The Other Side Of Farming
The bully from the bridge with the ferocious hiss
In loneliness and solitude on the farm lives a silence that may be peaceful or sinister depending on who you are.
- Total Shares
There are very few farms so perfectly rectangular. An irrigation canal and a real road with buses kiss one edge, and a peripheral ten-foot path is for tractors lugging trolleys, harrows, seed-drills and such heavy implements to the farthest acres. It is on this overgrown dirt road with two parallel deep ruts that I so often walked in solitude in the crisscross shade of eucalyptus trees outlining the farm.
I knew every bush, every anthill well and I suppose they were aware of my meandering thoughts as well. I imagined them whispering to each other when I wasn’t too close. That’s the son, they would probably say, look how lonely he looks, which was true. Being an educated in the village, especially on the farm, did limit the conversation to crops and their enemies at best. I carried in the pocket of my olive-green canvas jacket three things: a parantha in silver foil, a knuckle-duster shaped like a crude pistol and the novel I was reading. I would sit just anywhere I chose and disappear into the world of Russian, American, German, French or Japanese fiction. My books had become a joke in a radius of ten miles. They could not understand what pleasure lay in those pages when I could just as well be staring at the lovely hills in the distance or a hand of cards on a cot under a neem tree. The disconnection with humanity was so perfect that I had too much time lounging on my palms. If you compare it with life in the city, you may envy my loneliness.
A python twice my length was inching towards the driver’s seat, unbothered by the racket the king it had dethroned made. (Wikimedia Commons)
On the farm road I mentioned, was a small brickwork arch-bridge, the kind you see in paintings with miles of farmland in all directions. Sometimes the expanse wore golden and sometimes all the hues of green and brown. And because a road should be higher than fields, the view became interesting. I could see the workers like ants, going about their business of repetition. I think I pulled myself away for few hours every day so that I didn’t become another dot in the picture. In the late 1980s, mobile phones were fiction and internet was laughable.
Under the bridge, I sat upon was a thin stream that had paused for reflection and become a pool. It was my afternoon or morning television depending on the season. In the rains, I sat there with a large umbrella staring at the patter raindrops made and the tiny life that emerged from and disappeared into the rushes. The silence became music with the faraway chug of pumps and tractors and shouts of people calling out each other. The plop of the frog taking a dive didn’t drown in noise. I could almost hear the wind in the trees whisper to the wheat in the fields. The little bridge was definitely my spot.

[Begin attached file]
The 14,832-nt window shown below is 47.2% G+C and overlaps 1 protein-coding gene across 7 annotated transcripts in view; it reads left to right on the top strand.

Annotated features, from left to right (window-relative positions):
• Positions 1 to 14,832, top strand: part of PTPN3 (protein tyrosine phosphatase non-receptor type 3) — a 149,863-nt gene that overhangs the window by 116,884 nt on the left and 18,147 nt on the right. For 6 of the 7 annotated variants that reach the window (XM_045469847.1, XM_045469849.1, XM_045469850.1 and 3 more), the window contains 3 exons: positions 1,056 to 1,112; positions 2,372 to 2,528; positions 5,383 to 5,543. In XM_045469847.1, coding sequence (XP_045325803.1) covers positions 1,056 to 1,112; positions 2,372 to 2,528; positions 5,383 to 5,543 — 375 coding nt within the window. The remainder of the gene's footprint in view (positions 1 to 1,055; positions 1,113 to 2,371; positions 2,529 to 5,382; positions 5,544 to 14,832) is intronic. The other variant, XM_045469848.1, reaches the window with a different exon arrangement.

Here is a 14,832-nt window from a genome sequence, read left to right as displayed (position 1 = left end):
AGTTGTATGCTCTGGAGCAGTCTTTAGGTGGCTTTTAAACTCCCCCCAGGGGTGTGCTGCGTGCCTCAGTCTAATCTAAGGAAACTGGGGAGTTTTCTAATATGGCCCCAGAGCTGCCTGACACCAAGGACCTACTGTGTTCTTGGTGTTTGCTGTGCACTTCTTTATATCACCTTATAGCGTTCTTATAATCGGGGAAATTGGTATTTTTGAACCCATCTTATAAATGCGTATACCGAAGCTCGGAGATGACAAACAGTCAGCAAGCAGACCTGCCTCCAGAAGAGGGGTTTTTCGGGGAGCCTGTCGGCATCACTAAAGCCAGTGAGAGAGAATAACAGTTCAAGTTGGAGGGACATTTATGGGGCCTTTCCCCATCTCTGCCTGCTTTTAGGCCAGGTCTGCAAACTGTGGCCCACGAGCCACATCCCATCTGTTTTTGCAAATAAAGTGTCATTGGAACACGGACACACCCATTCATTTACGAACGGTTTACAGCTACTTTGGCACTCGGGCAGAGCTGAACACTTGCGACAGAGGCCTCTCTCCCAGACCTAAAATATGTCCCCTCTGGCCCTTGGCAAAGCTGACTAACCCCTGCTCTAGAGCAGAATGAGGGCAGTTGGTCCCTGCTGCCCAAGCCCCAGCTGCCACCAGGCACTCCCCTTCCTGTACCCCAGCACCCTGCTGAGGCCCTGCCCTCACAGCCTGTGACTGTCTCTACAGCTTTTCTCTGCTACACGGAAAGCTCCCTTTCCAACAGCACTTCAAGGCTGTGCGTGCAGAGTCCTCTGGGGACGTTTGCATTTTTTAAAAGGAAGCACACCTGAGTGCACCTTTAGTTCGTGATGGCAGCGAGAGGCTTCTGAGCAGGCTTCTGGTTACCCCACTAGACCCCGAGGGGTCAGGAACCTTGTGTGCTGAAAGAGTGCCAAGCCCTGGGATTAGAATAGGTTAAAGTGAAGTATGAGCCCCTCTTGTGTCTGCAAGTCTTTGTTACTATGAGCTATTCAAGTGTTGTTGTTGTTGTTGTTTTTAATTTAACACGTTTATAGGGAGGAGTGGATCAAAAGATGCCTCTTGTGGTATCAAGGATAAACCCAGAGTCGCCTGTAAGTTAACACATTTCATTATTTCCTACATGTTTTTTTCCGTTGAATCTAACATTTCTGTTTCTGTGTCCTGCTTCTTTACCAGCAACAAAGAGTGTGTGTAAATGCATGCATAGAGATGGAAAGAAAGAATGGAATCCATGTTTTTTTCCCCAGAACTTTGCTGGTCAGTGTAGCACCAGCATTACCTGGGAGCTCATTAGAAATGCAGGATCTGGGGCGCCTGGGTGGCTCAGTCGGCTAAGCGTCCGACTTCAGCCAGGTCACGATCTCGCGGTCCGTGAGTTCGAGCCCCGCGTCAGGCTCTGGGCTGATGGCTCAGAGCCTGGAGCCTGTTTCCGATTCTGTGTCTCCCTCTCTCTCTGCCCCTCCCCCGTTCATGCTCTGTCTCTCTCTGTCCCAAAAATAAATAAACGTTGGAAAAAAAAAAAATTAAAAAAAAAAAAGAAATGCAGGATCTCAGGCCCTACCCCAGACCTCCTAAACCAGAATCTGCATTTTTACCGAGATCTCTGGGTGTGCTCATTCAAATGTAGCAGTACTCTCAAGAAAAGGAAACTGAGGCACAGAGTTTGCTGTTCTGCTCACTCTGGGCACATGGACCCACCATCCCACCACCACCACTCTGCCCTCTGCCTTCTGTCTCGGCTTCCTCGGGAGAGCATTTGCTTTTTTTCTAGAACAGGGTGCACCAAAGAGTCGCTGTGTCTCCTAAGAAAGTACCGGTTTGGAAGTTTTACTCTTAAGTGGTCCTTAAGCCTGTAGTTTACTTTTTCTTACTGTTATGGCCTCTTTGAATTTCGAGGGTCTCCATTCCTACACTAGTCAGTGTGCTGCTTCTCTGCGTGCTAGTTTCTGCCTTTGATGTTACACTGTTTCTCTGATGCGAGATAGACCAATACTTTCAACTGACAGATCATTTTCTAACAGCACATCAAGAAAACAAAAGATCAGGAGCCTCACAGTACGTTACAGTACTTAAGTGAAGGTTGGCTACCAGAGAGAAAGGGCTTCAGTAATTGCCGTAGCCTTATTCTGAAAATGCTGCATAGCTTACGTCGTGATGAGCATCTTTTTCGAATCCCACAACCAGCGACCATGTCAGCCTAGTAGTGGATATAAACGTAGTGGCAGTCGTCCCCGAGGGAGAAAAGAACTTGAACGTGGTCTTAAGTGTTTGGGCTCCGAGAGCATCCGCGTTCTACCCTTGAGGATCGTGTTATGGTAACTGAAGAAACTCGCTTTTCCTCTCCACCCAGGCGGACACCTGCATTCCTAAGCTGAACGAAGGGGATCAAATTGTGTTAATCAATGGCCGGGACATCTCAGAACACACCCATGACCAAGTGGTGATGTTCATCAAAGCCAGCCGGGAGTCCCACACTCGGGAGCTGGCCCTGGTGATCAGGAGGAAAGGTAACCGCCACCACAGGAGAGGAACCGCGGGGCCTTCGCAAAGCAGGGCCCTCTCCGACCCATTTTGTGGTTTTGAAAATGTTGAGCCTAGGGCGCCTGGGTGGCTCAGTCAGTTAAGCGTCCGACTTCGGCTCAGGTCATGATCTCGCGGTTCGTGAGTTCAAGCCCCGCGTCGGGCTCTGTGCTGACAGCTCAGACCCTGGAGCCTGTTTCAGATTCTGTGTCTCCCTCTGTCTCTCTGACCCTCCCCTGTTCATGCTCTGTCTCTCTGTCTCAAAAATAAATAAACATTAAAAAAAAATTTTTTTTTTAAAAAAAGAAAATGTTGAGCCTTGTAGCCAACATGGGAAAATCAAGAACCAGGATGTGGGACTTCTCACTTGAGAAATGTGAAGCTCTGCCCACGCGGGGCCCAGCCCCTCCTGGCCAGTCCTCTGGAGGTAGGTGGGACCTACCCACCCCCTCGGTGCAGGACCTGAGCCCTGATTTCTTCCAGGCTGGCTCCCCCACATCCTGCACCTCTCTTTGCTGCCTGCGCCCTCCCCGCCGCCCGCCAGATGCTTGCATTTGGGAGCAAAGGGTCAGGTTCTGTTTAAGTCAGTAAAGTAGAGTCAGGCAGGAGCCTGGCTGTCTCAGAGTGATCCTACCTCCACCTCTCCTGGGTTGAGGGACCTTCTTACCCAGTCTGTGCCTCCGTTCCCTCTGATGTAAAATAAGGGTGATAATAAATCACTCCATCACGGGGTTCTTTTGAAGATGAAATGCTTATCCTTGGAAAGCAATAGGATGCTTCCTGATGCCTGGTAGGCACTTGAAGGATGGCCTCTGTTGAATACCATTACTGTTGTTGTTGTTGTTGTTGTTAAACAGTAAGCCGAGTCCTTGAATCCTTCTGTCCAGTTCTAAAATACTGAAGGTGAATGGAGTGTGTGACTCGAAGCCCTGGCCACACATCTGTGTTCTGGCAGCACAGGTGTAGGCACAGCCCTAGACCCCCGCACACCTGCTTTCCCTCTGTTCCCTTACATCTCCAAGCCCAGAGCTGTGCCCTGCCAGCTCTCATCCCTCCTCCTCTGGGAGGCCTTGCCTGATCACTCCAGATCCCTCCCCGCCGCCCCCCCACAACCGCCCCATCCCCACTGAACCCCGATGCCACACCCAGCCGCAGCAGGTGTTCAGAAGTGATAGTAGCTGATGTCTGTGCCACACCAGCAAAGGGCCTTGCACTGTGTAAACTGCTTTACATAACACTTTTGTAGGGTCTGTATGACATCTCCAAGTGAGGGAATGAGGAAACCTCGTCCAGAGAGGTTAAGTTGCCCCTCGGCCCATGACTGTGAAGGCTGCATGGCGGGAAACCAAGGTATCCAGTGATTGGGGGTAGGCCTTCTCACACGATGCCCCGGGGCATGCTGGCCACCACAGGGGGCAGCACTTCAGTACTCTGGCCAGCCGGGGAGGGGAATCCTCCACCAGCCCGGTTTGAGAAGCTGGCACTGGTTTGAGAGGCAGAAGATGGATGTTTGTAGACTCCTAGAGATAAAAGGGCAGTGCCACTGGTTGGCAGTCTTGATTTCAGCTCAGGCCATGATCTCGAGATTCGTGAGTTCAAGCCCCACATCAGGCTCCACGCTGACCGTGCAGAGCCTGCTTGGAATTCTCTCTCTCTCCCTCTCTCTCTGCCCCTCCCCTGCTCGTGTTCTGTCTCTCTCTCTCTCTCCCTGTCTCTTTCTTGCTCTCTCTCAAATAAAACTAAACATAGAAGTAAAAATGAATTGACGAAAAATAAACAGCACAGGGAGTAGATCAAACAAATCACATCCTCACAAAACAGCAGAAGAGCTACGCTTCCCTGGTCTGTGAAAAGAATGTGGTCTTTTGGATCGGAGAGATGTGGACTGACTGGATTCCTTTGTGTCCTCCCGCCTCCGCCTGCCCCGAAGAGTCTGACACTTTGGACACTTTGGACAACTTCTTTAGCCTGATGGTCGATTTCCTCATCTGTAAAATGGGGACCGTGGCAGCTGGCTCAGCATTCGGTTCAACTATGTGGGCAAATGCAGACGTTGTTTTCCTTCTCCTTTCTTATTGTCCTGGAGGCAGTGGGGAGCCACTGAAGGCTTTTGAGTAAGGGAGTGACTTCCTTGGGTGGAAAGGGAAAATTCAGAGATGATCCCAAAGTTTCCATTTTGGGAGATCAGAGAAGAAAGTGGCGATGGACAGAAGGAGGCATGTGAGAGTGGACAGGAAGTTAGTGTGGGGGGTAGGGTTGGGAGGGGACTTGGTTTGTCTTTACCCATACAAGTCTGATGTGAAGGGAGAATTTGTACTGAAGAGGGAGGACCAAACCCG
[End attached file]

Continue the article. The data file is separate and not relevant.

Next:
It was drizzling that August evening when I left the long line of men and women weeding in the paddy and headed for my seat of solitude. I was barefoot and knew where to step. As usual, my corduroys were folded up to the knees. The red umbrella was hung over my head like an exotic vampire bat. Let me tell you it was also a weapon of sorts because of the harpoon-like point, and a shield if held before me. It would have been of great use in a bullfight.
Steinbeck’s East Of Eden I was in the thick of then. Being a fatter book, the bulge in my pocket got indulgent stares and sly condescending smiles of passers-by. The bridge was hardly ten feet away when a hiss, angrier than any I’d ever heard, froze me. I backed off a bit out of respect for a reptile I could not see but imagined to be huge by the size of the noise it made. I waited for a couple of minutes and stepped forward again. Again the hiss, more ferocious this time. It came from the tall grass at the pool’s edge. I calculated somebody was out hunting frogs and did not approve of an overgrown boy disturbing the meal. I tried once more and couldn’t still see the gust of fury that had crept a few feet closer. The wise thing I reckoned would be to retrace my steps and forget a meeting with Mister Steinbeck that day.
Months passed and Billa, our driver-manager, was ploughing a plot in preparation for lentil. I sat on sacks of Muriate of Potash, fully engrossed in Maxim Gorky’s Mother when a yell made me glance up. A strange sight I beheld. The tractor stood still in the middle of the field and Billa stood on the bonnet of the tractor. He was shouting and stomping like a fool. His long Tolstoy-beard blowing in the breeze added to the comical scene before me. I remained where I was ready to be entertained more and was right. The next thing I saw was him clambering onto the canvas hood of the machine. That was indeed precarious, he could have fallen off in peak season. I had to take stock.
As I approached the spectacle, the man’s gestures became even more animated, his bellowing became louder. Other workers too had heard him and were running towards him. I reached first and saw first what the commotion was about. A python twice my length was inching towards the driver’s seat, unbothered by the racket the king it had dethroned made. I threw clods of mud and soon the men joined in. The beast hissed infuriated. The more we attacked the louder it hissed and the more I was sure this was the terrorist I had met, and not seen, near the bridge.
What happened next is a bad dream. The python dropped off the tractor. Billa came down from his shameful perch. He started the engine, and amidst my protests drowned in cheers ran the tractor and plough over the majestic reptile several times. Needless to say, I felt no victory over the bully — of mice and men — from the bridge.